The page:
• Proposal game theory risks - Proposers could try to increase their chances of receiving compensation by increasing the number of ideas they submit. Sybil resistant systems can help with preventing spam however it is still difficult to restrict users to only submit a few ideas as this could reduce idea flow and potential collaboration around different ideas. Another game theory risk is around proposers that attempt to exaggerate the costs that are involved in the execution of an idea. This could be extremely time consuming and complex to disprove as each idea is different in what they are working on meaning each one would need to be moderated and verified on whether their budget is actually fair and reasonable.

Problems for voters

Idea based funding processes can also cause a number of problems for voters. Voters could be the foundation who decides which ideas get funding or it could be the community using coin based voting.

  • High voter participation time required - Voters need to review and understand many ideas to make an informed decision when selecting the ideas that they believe will be the most promising for generating impact for the ecosystem. Each idea could have a large amount of information that needs to be considered such as the skills involved, the outcomes and impact it could generate and the budget and feasibility of that idea. Even for founding entities that take on this responsibility that have the relevant skills and background experience this task is extremely time consuming making it extremely difficult to scale this to a large number of people unless they are properly compensated for that time.

  • High voter decision complexity - Comparing and selecting ideas requires a lot of context about what is happening inside and outside the ecosystem and the trade offs between the different suggested ideas and how they could impact the ecosystem. It will often be difficult to predict whether an idea is actually going to generate any impact or not ahead of time. Pushing this complexity towards the community makes it difficult for them to feasibly participate if they don’t have the right skills, experience or understanding of the ecosystem. Beyond just comparing the quality of ideas overall the voter also needs to understand whether an idea has been fairly budgeted or not or whether the contributors are even suitable for executing that idea, only a handful of voters may have the relevant skills and experience to fully assess whether an idea is fair and reasonable in terms of the budget and its feasibility based on the scope of the idea and the contributors who are involved.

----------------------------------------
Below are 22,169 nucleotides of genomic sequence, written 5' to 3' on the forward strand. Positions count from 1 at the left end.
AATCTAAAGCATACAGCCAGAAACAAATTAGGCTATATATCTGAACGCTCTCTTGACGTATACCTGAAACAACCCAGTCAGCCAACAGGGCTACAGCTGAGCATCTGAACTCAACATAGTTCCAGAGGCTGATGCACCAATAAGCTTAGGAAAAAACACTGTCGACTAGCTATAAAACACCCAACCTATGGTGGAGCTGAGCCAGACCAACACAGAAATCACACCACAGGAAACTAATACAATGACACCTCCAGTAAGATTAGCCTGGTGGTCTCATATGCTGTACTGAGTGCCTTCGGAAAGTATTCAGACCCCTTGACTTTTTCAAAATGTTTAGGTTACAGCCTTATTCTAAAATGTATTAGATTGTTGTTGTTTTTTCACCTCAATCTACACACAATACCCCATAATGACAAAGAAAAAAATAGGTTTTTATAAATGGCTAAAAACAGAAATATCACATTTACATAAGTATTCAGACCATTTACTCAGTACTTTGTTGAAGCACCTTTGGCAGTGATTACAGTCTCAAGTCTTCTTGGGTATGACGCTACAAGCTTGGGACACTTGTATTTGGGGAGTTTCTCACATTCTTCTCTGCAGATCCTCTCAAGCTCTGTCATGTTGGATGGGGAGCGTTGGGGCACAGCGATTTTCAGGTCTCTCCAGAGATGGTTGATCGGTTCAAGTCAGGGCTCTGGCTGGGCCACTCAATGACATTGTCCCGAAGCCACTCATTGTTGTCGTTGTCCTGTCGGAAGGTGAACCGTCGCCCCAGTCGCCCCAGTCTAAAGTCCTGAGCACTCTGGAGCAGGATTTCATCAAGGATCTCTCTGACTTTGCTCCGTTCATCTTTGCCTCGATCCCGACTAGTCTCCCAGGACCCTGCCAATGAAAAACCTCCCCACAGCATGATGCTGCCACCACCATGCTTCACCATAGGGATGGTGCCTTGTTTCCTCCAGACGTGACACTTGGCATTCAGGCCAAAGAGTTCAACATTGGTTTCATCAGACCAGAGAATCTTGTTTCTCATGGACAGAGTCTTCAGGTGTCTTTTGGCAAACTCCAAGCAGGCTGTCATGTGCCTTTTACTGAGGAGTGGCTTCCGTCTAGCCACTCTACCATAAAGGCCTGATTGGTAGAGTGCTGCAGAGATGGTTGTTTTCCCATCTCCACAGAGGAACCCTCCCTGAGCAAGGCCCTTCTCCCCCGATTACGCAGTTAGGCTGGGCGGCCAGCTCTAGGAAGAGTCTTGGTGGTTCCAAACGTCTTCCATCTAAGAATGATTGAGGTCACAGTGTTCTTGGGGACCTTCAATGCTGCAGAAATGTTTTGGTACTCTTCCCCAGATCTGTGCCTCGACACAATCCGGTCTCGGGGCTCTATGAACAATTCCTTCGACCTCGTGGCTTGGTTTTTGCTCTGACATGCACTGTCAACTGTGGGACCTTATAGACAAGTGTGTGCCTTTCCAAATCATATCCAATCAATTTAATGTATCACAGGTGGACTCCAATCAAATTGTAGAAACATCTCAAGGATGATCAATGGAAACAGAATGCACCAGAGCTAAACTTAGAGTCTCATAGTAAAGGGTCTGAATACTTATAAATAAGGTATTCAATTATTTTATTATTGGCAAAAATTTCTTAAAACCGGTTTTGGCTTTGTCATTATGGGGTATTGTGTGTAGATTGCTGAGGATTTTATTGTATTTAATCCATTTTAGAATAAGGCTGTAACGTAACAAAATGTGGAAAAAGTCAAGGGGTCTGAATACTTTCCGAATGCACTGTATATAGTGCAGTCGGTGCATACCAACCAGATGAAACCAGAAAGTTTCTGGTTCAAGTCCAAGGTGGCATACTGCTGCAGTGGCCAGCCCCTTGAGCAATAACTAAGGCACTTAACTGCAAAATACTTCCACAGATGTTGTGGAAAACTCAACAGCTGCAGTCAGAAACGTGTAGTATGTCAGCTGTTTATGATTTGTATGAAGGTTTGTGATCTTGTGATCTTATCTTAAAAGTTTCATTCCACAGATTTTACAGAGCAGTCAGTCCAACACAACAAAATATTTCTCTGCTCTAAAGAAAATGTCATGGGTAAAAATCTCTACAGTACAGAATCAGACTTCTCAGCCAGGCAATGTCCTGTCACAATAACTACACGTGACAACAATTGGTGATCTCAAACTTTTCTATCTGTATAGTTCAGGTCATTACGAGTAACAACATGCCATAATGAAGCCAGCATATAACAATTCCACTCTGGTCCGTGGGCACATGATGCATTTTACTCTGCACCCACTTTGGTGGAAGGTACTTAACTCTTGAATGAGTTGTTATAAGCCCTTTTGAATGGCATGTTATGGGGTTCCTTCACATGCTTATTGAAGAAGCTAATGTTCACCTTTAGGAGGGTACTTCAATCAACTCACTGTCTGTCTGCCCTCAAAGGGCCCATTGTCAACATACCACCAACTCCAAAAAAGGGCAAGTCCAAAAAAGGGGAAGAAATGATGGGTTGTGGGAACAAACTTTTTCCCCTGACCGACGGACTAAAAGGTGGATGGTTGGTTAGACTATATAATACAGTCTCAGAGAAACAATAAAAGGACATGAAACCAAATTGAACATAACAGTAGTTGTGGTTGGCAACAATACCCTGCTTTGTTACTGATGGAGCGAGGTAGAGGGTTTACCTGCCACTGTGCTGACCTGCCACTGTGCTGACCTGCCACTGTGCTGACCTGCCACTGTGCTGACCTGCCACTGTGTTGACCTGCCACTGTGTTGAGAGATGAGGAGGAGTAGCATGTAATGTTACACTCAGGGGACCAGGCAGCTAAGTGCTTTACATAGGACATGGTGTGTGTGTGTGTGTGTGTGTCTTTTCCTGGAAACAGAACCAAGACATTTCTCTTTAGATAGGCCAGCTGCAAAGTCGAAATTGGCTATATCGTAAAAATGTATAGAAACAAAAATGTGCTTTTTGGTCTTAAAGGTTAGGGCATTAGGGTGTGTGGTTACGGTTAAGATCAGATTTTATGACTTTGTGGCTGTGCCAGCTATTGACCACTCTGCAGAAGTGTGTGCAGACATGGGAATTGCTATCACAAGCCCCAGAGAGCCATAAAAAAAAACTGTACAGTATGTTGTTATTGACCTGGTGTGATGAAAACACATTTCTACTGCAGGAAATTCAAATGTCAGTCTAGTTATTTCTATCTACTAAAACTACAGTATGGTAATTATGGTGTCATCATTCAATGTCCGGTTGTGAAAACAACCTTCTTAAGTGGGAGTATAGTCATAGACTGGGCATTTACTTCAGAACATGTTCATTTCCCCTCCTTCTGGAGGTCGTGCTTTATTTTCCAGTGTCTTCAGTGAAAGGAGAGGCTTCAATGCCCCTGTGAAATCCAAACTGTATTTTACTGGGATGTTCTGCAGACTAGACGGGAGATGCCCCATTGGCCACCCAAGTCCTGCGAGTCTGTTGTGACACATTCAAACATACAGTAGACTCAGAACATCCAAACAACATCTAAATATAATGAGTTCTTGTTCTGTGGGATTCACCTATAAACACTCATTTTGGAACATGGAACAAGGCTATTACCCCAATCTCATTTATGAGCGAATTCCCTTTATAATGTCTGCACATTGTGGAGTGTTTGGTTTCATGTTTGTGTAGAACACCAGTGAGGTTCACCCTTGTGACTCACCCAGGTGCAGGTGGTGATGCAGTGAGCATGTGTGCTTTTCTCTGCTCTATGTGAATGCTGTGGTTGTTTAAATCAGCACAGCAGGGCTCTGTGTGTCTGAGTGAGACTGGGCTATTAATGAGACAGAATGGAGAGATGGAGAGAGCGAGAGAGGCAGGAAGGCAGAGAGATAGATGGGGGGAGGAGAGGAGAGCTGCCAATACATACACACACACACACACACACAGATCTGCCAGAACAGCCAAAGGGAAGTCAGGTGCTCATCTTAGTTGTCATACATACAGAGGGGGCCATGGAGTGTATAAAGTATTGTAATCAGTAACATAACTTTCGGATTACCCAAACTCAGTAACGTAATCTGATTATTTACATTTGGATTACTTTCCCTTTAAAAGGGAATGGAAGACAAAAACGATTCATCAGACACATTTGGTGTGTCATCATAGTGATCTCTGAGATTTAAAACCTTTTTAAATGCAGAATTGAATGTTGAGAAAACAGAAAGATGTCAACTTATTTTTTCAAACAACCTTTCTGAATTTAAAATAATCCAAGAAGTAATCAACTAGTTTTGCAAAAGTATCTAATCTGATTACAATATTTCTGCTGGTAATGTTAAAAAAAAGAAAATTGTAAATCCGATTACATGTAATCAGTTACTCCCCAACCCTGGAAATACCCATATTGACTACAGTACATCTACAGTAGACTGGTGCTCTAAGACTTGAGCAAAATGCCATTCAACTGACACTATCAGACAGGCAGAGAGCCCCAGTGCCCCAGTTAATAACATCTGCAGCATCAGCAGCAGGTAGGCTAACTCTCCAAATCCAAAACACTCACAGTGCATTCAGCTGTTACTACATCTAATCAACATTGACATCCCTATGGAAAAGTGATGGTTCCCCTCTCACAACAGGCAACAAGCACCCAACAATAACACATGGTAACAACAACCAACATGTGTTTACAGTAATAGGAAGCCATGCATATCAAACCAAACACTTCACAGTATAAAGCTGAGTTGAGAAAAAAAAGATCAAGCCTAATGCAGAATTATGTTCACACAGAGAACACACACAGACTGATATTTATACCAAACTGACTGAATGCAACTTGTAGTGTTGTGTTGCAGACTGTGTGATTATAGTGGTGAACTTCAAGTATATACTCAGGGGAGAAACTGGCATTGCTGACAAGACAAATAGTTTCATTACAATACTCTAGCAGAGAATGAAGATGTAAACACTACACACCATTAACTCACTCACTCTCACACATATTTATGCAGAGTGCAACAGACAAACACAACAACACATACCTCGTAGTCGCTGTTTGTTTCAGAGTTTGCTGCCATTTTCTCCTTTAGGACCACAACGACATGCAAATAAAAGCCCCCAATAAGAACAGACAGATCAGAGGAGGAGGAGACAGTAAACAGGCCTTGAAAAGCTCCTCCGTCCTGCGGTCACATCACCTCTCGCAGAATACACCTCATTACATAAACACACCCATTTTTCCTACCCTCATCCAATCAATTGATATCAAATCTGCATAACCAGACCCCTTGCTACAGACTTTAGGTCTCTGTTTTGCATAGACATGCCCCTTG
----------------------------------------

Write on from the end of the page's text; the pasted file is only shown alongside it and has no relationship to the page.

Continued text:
• Low voter expressiveness - Voter expressiveness is also something that can be often problematic with existing idea funding systems. If a voter agrees with an idea but believes the contributors are not suitable for the execution of that idea they might not be able to easily express that opinion within any of their voting decisions. And vice versa a voter might disagree with an idea but would like to see those contributors working in the ecosystem due to their experience and skill sets. This issue exists when ideas and contributors are attached in the same proposal within a single funding decision. If these parts were separated the voter could more easily give their feedback and preferences about an idea without the commitment of selecting who is going to execute that idea in the same decision.

  • Low voter accountability - Voters are usually either not paid or not paid large amounts for their participation in these funding decisions. They are usually free to move to other ecosystems and can sell their existing assets within a relatively small time frame. This means voters have low levels of responsibility and accountability to ensure the ecosystem makes good funding decisions. This makes it far more difficult to push large complexity and responsibilities towards these community members who likely don’t have the capacity or willingness to tackle highly complex governance decisions when there is not sufficient compensation for their time. Idea selection often means pushing far too much complexity onto the voters who are often not sufficiently informed, incentivised or accountable for handling such complexity. It is of vital importance that community governance is simple so that these systems are actually scalable. An ecosystem needs to understand the exact implications and complexity of the governance decisions that they are pushing towards community members and need to be able to justify that complexity over other approaches. An ecosystem will want to be very specific about what governance decisions it expects the wider community to handle and which areas can and should be delegated.